Shahabuddin in India
Two back-to-back exhibitions explore the abiding theme of 'liberation'
Shahabuddin Ahmed, famed for his figural propositions through which he often exteriorize the drama of movement, has recently had two back-to-back exhibitions in India. The Bangladeshi expatriate living in Paris for the last thirty-five plus years, is known to the wider public for his impassioned embodiment of the spirit of the independence war of 1971.
The first of the two painting exhibitions entitled Liberation was held at Ganges Art Gallery in Kolkata, from February 25 to March 14; and the other at Lalitkala Academy in New Delhi from March 22 to April 6.
One of the most well-known painters in the country, Shahabuddin's reputation has long since spread across all borders. Beginning from the early 1970's, a point of history when a new generation of artists was struggling to make the best out of the post-liberation era situation, he started to draw attention as a painter given to intense emotion exploring human and animal forms. Linked to the concept of the Bengali national identity, his signature trait is often animated by sweeps of brush strokes and painterly contrivances leading to the near-illusionistic imagery.
An artist who prefers working on large canvases, often tackling sizes according to the requirement of his larger-than-life themes and style, a common thread that runs through most of his works has to do with the spirit of emancipation of the human being.
If his canvas is a way for him to toggle between patriotism and a personal eagerness to capture the spirit of the humans in their state of freedom, the emotive dimension that makes his figures look bold and stimulating to the eye also, at times, seems to issue thought-provoking codes.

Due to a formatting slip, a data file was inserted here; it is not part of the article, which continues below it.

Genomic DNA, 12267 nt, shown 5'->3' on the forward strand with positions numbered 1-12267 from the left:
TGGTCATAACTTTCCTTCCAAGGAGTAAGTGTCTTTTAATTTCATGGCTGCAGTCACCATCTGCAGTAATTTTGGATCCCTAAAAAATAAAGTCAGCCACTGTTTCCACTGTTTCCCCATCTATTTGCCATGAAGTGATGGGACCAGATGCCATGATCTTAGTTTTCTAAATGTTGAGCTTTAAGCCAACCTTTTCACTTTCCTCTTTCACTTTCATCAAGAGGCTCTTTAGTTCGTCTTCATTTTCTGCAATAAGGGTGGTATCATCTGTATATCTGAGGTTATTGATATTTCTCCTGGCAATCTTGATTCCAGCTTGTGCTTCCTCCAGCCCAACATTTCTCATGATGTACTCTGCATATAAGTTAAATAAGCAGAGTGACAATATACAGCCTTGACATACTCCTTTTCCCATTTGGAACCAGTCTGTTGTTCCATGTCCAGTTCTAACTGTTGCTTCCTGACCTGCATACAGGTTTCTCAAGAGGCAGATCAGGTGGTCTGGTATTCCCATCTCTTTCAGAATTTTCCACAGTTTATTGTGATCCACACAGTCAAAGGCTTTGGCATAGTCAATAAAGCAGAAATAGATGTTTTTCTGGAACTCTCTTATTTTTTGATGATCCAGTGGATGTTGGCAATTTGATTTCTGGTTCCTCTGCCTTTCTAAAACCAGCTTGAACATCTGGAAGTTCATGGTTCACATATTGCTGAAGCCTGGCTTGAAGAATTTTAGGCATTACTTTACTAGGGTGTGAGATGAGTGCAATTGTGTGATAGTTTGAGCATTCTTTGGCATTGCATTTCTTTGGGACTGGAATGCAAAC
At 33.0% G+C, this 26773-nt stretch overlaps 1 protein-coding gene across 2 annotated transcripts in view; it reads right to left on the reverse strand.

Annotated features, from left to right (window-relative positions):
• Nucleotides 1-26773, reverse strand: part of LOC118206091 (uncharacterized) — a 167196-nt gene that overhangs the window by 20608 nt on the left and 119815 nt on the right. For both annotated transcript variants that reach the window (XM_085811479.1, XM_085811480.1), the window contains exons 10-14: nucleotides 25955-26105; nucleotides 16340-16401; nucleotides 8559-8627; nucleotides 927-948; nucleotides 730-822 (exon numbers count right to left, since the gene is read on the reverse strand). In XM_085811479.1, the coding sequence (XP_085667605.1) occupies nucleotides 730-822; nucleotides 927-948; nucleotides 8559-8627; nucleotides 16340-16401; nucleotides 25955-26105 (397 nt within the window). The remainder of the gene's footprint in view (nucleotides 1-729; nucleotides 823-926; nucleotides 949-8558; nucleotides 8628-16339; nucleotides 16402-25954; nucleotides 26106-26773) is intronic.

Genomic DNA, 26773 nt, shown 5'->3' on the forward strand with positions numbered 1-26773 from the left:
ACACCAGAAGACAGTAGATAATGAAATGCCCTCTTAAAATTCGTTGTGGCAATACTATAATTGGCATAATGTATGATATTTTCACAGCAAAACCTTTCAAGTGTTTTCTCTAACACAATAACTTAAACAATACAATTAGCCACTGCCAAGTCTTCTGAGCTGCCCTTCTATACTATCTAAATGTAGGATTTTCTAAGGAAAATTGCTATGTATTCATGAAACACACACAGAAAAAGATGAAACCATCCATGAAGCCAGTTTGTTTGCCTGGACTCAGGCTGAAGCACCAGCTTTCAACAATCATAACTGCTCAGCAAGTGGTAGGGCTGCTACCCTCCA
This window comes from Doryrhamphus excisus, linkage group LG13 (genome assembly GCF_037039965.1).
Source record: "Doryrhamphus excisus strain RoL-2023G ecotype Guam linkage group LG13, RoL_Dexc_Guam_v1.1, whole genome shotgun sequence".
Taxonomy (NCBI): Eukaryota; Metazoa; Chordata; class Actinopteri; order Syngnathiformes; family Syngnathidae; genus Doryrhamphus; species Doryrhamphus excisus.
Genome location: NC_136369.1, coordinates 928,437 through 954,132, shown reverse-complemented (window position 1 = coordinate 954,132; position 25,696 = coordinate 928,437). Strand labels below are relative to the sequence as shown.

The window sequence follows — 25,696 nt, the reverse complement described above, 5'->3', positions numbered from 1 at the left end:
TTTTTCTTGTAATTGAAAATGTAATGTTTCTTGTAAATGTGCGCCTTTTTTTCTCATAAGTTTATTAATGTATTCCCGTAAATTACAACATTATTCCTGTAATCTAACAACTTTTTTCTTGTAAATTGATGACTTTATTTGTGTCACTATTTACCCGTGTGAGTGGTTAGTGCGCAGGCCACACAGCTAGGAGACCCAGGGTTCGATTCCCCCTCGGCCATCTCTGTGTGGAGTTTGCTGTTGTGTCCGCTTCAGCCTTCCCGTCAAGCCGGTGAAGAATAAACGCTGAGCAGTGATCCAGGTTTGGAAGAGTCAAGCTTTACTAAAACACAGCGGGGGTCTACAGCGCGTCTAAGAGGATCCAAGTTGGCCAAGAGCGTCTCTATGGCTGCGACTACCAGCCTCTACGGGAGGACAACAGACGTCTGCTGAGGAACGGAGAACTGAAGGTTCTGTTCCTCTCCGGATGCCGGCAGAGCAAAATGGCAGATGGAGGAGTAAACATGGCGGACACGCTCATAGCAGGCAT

The created space – one that is conceived as the field of action for the protagonists whom Shahabuddin portrays – is broad, so that it provides for a large backdrop against which to enact his visual drama.
Shahabuddin's oeuvre at the Kolkata exhibition articulates the velour of the freedom fighters by emphasizing their muscularity, as is his norm. Figures for him are means to infuse the painterly space with a mythological sense; and he brings them into view as instigators of freedom as they are made to traverse a vast, expansive domain defying time and space. One can say the artist's personal desires, emotions, hopes, and aspirations are aligned with that of the Bengali masses, whose zeal centering the independence war is unwavering.
This time, the emergence of horses and bulls as motifs signifying force and vigour provides a respite for viewers already familiar with his advancing human figures. This batch of paintings present the same Bengali will that seeks to revive the forgotten ethos of the liberation war.
At the Delhi exhibition, Shahabuddin seems decisively keyed to expressing a sense of beauty through representing Bengali women. The artist attempts to express 'eternal beauty', captured in a range of moods of the represented women set against backdrops that provide little or no traces of the location. The canvases receive the same vivacious painterly treatment and the figures are subjected to the same spirited executional technique, creating some memorable aesthetic moments.
The portraits of Bangabandhu, Maulana Bhashani, Mahatma Gandhi, Mother Teresa, Rabindranath Tagore, and other legendary personalities – the political and literary giants he has been tackling since the early 1990's – were also part of the exhibition.
The 'Liberty' series has been one of the most compelling of his recent works, which apparently draws on the joy and ecstasy of the collectivized masses. These images are vast and they assemble multiple episodes culled from our lives in broad spectacles. The colours red, blue, and white help set its predominant mood of euphoria.